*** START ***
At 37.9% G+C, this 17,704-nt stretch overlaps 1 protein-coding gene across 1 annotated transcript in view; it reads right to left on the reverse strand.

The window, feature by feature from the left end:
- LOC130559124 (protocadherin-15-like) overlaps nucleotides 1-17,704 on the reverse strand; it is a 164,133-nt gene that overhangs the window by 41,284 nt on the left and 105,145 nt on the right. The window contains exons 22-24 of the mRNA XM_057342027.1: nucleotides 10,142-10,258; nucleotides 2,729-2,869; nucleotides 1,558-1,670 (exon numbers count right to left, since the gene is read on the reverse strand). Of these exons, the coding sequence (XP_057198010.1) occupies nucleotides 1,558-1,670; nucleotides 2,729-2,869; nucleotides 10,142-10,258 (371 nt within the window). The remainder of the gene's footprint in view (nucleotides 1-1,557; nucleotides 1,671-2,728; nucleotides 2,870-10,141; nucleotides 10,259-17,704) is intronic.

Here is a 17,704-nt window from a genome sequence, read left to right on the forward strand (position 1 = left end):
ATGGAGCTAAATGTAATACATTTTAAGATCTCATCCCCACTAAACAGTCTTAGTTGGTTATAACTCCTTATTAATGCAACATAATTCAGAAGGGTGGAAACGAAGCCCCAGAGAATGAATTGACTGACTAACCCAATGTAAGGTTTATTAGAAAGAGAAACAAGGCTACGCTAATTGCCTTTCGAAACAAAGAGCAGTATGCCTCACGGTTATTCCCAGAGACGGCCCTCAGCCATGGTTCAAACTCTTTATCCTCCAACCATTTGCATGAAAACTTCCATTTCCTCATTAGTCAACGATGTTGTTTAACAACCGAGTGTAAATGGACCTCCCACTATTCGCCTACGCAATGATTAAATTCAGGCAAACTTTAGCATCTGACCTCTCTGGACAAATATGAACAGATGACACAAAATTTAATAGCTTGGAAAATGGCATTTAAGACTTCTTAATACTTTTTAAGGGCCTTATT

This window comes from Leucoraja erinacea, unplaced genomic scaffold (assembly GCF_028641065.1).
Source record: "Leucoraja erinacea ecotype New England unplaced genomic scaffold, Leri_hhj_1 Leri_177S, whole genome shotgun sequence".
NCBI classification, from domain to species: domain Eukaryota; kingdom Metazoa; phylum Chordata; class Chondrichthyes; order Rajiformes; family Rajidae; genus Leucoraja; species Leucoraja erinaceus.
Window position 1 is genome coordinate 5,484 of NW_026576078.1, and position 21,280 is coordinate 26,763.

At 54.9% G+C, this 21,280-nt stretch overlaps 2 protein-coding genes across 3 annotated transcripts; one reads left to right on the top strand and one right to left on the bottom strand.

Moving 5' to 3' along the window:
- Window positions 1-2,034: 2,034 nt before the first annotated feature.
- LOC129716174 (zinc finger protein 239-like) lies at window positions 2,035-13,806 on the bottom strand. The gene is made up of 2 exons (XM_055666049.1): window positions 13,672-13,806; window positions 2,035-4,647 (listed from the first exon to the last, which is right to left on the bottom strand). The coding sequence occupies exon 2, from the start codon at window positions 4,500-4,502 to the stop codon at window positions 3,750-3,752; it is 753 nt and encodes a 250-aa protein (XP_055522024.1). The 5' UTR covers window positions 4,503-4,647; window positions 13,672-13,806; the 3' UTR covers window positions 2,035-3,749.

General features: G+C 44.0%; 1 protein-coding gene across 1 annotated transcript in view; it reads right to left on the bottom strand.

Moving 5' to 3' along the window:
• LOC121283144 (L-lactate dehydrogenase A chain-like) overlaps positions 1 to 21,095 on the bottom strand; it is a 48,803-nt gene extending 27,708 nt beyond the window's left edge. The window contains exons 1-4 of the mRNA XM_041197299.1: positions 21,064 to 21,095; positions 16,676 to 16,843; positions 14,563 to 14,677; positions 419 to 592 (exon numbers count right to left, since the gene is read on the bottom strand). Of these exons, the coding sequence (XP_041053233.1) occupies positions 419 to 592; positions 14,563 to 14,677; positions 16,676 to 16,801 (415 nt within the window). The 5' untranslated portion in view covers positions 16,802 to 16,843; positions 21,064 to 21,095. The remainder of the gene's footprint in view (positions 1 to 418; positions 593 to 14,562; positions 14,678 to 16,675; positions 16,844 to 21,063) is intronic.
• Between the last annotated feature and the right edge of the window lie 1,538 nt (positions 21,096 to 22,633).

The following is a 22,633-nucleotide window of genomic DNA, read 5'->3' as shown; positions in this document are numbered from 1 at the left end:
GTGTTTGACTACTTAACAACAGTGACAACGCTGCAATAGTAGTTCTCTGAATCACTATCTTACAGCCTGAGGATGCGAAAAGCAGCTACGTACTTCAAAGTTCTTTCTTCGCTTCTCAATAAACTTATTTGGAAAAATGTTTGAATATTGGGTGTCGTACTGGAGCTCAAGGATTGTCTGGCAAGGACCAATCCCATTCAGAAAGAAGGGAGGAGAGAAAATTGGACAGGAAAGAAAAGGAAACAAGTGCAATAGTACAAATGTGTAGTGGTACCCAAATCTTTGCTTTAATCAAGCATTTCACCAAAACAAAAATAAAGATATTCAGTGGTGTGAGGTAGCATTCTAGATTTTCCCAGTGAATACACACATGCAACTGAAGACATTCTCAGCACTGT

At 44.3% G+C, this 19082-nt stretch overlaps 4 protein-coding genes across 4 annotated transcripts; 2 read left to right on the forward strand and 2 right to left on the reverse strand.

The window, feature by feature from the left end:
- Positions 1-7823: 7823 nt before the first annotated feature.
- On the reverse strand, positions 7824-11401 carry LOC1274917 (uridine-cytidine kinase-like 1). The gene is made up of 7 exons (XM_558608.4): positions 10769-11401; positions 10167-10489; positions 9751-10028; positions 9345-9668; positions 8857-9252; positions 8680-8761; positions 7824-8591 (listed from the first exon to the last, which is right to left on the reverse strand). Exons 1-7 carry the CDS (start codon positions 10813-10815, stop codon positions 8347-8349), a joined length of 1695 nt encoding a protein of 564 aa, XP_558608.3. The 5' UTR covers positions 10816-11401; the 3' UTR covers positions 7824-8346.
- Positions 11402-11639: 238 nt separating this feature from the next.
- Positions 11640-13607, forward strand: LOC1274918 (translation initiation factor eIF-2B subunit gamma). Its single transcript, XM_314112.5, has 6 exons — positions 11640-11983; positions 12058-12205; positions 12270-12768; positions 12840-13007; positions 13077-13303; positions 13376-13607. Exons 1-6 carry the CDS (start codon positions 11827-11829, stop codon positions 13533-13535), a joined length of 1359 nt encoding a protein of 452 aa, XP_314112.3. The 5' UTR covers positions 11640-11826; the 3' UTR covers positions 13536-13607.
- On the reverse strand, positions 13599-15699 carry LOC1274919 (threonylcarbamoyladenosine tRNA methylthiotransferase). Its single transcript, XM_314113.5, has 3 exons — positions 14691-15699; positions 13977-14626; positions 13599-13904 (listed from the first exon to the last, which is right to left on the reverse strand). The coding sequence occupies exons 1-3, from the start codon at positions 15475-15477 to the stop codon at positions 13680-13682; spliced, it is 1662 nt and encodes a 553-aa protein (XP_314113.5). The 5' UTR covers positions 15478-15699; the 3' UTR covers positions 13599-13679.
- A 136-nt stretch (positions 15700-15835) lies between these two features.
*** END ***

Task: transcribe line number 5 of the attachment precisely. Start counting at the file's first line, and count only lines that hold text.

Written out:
ATGGAGCTAAATGTAATACATTTTAAGATCTCATCCCCACTAAACAGTCTTAGTTGGTTATAACTCCTTATTAATGCAACATAATTCAGAAGGGTGGAAACGAAGCCCCAGAGAATGAATTGACTGACTAACCCAATGTAAGGTTTATTAGAAAGAGAAACAAGGCTACGCTAATTGCCTTTCGAAACAAAGAGCAGTATGCCTCACGGTTATTCCCAGAGACGGCCCTCAGCCATGGTTCAAACTCTTTATCCTCCAACCATTTGCATGAAAACTTCCATTTCCTCATTAGTCAACGATGTTGTTTAACAACCGAGTGTAAATGGACCTCCCACTATTCGCCTACGCAATGATTAAATTCAGGCAAACTTTAGCATCTGACCTCTCTGGACAAATATGAACAGATGACACAAAATTTAATAGCTTGGAAAATGGCATTTAAGACTTCTTAATACTTTTTAAGGGCCTTATT